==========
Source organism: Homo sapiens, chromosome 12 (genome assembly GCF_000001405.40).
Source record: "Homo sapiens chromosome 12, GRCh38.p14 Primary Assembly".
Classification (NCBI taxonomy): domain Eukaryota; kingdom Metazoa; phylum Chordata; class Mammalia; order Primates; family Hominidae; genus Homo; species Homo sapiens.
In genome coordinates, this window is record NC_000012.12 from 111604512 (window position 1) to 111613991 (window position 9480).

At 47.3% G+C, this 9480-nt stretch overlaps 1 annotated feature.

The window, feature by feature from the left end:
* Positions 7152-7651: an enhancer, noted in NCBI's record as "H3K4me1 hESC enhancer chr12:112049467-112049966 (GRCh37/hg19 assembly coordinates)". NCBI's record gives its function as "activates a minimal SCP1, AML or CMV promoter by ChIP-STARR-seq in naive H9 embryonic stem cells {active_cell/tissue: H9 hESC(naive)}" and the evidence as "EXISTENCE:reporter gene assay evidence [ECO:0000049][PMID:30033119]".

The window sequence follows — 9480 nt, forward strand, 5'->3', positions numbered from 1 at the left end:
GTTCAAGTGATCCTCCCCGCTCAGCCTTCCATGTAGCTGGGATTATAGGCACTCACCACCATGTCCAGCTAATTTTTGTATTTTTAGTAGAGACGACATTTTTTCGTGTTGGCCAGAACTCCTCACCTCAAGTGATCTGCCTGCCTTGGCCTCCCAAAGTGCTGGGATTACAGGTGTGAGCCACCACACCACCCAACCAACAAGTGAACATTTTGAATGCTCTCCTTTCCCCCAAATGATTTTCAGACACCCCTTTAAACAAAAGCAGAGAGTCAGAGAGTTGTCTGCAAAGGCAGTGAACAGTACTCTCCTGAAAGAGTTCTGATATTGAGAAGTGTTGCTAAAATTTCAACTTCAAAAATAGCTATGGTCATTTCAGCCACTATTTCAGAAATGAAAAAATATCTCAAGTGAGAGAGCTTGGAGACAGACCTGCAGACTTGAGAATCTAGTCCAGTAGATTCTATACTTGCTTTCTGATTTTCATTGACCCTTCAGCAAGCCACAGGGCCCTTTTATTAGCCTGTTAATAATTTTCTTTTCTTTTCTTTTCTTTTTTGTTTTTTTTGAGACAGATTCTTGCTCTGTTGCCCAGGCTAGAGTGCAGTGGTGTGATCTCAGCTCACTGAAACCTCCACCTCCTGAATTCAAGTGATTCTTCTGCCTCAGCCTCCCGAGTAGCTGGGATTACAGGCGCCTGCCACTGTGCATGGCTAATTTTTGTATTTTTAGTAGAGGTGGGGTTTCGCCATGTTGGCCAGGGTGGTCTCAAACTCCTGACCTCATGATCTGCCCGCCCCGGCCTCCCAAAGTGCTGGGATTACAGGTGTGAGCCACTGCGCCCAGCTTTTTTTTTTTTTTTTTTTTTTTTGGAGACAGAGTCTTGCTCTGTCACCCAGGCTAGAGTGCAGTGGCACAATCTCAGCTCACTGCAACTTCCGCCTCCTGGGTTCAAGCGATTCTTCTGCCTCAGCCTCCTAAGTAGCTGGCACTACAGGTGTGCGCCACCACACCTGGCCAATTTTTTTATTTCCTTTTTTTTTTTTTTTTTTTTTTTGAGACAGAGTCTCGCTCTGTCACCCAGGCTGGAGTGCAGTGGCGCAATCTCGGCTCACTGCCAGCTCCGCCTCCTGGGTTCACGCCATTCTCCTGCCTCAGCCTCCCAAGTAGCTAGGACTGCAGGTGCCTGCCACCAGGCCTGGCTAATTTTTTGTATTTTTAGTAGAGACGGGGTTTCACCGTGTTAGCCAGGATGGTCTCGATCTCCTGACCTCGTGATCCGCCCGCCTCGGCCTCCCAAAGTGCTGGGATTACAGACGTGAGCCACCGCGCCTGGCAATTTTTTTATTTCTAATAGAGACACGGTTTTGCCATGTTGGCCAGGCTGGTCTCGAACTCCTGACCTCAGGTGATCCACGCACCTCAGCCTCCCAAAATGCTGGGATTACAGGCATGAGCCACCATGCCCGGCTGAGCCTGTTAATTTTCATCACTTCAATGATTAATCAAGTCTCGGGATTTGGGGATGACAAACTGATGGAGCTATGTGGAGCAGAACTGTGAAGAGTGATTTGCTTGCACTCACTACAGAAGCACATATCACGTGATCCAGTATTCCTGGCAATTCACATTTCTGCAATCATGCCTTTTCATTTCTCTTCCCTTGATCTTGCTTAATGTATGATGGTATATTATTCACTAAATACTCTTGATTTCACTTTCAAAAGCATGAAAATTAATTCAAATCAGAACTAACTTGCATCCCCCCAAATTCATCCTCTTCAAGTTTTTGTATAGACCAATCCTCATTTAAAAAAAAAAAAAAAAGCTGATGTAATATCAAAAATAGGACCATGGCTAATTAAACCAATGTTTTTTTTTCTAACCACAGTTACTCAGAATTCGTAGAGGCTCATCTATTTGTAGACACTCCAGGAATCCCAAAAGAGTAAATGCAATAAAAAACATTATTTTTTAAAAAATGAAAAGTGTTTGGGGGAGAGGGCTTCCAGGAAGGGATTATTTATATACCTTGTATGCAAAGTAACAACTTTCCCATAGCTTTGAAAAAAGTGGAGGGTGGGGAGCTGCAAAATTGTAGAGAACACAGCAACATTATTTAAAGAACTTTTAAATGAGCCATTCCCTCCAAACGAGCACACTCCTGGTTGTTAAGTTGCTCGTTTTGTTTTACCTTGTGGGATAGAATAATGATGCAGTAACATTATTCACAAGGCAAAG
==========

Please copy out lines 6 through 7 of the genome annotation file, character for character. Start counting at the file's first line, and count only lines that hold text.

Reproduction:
The window, feature by feature from the left end:
* Positions 7152-7651: an enhancer, noted in NCBI's record as "H3K4me1 hESC enhancer chr12:112049467-112049966 (GRCh37/hg19 assembly coordinates)". NCBI's record gives its function as "activates a minimal SCP1, AML or CMV promoter by ChIP-STARR-seq in naive H9 embryonic stem cells {active_cell/tissue: H9 hESC(naive)}" and the evidence as "EXISTENCE:reporter gene assay evidence [ECO:0000049][PMID:30033119]".